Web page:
Salute unto the holy feet of Valmiki
Once while Saint Valmiki was returning to his Ashrama (hermitage) after ablutions in the holy Ganges, he saw a hunter had hit with his arrow, one of the two love birds perching on a tree top. The poor bird fell down, writhed and died instantly. Observing this heart rending scene and the sorrow of the surviving bird, saint Valmiki spontaneously sang a verse in deep pathos and anguish forbidding the hunter. Saint Narada persuaded Valmiki to compose in the same meter the story of Rama and teach it to humanity as an errand of Brahma, Narada’s father and our procreator.
Before the turning point, Valmiki was himself a hunter. He, with full weapons, used to attack the passers-by and grab valuables from them. This was how he maintained his huge family. One day as he was engaged in his profession of looting, there happened to trespass the Saptarshis – the seven great sages of celestial order. Beholding the savage with armory the sages were in panic. They asked of him: “Stand there. Who are you? What is your mission?”
“My name is Ratnakara”, he started. “I live with my family in the forest nearby. Hunting and looting are my profession”. He continued: “My mission is simple. Rob of anything valuable from you.” His straight-forward answer gave the sages a little relaxed feeling. They asked: “Do you know, by grabbing and looting, you are doing sins?”
“I don’t know that.” He replied.“It is a grave sin,” said the sages. “But this is to look after my family.” “To maintain your family you continually commit sins, forgetting the values and duties of human life.” The sages asked: “Will your family that enjoys the fruits of sins committed by you, share the sins also with you?”
“I have no idea about it.”
“Then you go to them and ask. We shall wait here until you return.” With great haste, Ratnakara, proceeded towards his house. As he reached home, he called out to his wife and children. Expecting a cajoling and satisfactory answer he asked them: “With all kinds of heinous activities I feed you and look after all your requirements. Is it that you will also share the sins committed by me to maintain you or else should I be solely subjected to the sins?”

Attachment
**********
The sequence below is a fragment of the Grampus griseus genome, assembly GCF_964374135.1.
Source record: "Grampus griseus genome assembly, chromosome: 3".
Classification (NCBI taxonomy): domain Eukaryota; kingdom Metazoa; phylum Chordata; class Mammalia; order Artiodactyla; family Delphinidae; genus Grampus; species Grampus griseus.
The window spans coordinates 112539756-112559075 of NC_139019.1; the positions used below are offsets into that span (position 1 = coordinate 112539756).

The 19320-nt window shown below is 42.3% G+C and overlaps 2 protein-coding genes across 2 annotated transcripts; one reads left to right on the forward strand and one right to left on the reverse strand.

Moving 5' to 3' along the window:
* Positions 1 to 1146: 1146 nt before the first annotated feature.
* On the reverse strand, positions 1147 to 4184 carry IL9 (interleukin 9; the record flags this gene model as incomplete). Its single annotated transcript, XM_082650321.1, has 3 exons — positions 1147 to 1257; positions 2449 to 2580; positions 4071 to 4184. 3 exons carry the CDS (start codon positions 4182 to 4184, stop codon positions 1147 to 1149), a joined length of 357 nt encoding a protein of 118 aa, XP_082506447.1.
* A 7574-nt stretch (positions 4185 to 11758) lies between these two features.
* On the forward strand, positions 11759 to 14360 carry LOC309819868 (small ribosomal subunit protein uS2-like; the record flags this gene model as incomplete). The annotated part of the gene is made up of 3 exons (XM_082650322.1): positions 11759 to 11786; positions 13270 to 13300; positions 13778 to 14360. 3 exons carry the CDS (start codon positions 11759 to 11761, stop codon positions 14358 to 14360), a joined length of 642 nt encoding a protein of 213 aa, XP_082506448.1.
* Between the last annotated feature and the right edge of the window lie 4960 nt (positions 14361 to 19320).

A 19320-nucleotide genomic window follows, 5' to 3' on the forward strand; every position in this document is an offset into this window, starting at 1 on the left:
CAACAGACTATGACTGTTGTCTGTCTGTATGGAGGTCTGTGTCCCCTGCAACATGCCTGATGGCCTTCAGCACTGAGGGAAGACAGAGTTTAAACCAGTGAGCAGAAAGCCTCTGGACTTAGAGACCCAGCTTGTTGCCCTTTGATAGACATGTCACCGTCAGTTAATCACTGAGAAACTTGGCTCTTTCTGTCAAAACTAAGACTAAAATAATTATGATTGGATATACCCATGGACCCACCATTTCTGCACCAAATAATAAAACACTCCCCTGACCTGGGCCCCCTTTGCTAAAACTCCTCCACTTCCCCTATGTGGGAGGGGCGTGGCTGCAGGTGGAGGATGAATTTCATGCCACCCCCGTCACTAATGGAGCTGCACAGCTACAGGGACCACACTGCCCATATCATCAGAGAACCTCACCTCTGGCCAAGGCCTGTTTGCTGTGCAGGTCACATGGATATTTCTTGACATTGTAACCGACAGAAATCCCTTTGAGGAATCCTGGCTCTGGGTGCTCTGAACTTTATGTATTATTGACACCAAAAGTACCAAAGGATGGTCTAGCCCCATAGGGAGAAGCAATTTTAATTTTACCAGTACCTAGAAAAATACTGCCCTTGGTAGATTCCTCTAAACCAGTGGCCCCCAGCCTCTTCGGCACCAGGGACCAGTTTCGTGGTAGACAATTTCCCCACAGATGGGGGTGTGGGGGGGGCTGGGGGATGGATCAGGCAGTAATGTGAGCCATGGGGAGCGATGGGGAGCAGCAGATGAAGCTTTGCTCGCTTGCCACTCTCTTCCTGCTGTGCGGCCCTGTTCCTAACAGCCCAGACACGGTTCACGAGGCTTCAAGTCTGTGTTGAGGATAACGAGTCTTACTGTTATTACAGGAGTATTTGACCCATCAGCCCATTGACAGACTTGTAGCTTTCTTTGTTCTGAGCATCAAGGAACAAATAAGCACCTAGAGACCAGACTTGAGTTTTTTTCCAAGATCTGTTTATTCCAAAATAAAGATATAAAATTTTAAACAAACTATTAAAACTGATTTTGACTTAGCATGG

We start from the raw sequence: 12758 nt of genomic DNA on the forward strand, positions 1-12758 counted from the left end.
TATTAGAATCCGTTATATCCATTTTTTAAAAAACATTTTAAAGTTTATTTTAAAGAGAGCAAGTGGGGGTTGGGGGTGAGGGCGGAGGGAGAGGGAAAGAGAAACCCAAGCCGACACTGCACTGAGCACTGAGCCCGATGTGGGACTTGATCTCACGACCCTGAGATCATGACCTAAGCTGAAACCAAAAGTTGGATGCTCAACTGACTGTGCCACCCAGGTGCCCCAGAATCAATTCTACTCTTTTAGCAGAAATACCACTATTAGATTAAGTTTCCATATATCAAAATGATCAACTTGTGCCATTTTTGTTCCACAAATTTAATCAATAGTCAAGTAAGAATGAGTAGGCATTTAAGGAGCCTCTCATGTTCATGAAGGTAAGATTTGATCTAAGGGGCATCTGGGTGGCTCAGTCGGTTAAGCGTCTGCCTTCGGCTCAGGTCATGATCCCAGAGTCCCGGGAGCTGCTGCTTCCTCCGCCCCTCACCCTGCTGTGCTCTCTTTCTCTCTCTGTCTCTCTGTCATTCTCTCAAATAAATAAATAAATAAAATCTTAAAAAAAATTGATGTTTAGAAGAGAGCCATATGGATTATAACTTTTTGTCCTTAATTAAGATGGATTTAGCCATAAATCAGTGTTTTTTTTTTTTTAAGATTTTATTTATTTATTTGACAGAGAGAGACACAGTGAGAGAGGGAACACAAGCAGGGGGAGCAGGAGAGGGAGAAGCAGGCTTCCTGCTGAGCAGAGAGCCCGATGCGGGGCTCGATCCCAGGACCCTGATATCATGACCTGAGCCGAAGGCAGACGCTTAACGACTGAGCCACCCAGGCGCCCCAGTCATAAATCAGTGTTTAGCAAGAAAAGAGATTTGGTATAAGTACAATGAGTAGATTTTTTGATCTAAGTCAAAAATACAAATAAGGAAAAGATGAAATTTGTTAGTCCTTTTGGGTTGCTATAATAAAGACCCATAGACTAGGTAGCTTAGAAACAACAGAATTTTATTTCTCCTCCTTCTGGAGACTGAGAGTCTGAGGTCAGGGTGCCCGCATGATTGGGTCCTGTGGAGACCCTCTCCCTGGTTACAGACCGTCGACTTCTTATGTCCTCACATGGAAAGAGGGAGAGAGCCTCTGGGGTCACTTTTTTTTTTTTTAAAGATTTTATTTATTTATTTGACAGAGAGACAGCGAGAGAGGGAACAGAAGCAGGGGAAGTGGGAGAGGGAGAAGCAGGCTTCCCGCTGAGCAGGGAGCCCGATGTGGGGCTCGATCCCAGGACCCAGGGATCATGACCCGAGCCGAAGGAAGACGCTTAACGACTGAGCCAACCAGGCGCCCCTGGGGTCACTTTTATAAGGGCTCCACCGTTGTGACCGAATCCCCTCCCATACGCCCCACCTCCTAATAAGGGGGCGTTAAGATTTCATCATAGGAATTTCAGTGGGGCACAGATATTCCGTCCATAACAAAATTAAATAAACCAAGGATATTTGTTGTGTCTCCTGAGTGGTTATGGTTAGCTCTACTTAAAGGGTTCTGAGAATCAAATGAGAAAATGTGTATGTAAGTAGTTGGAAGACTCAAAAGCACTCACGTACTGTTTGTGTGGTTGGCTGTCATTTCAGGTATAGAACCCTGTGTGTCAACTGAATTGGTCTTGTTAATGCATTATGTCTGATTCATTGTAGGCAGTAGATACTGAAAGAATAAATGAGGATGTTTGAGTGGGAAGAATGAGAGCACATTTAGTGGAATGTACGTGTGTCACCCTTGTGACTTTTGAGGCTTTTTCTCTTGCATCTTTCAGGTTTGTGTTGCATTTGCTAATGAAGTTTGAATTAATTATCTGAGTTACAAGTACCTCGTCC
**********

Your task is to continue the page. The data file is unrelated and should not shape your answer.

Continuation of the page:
Having heard this strange question, Valmiki’s spouse and children burst into roaring laugher. They mockingly answered:
“How can you expect us to share your sins? Each individual that commits sins should consume their curse and punishment alone.” Ratnakara was shocked. He never expected such an insolent answerA sense of remorse haunted him.With a heavy heart and supplicant hands he approached the great sages and prostrated before them seeking refuge. The sages lifted him up and consoled him. They put their heads together. It is true that he is a sinner. But can one who surrendered his ego totally and sought refuge with the intension of making himself better, be forsaken?
Ultimately, the sages decided to resurrect him, liberate him. They ‘advised’ the divine mantra of Rama in the reverse letters. They said with extreme sympathy and affection: “Ratnakara,” they said: “Take this Tharaka Manthra ‘Ma Ra’ from us. Sit here with focused mind and chant it till we return”. And then the sages disappeared.
Ratnakara sat in meditating posture, with all senses and breath focused and chanted continually the divine Manthra MARA…MARA… which eventually became RAMA…RAMA…
All seasons rotated around him. Thousands of years passed. His tuft of hairs and beard grew up with countless lice and covered his whole person. Termites built walls around him. Still he went on chanting: RAMA…RAMA…RAMA…RAMA… Suddenly one day there re-emerged the noble sages. They invoked him: “Brahmarshe, please wake up. Get up. Not only that all your sins are pardoned, but you have been elevated to the stature equal to ours.” The sages then continued: “You shall henceforth be known as Valmiki.It is time for you to initiate your grandeur creation.”
Thus blessing, the sages again vanished.
This episode of Valmiki’s life teaches us that with hard work,dedication,concentration and sacrifice one can achieve any thing in life.
KK Shanmukhan ( To be concluded )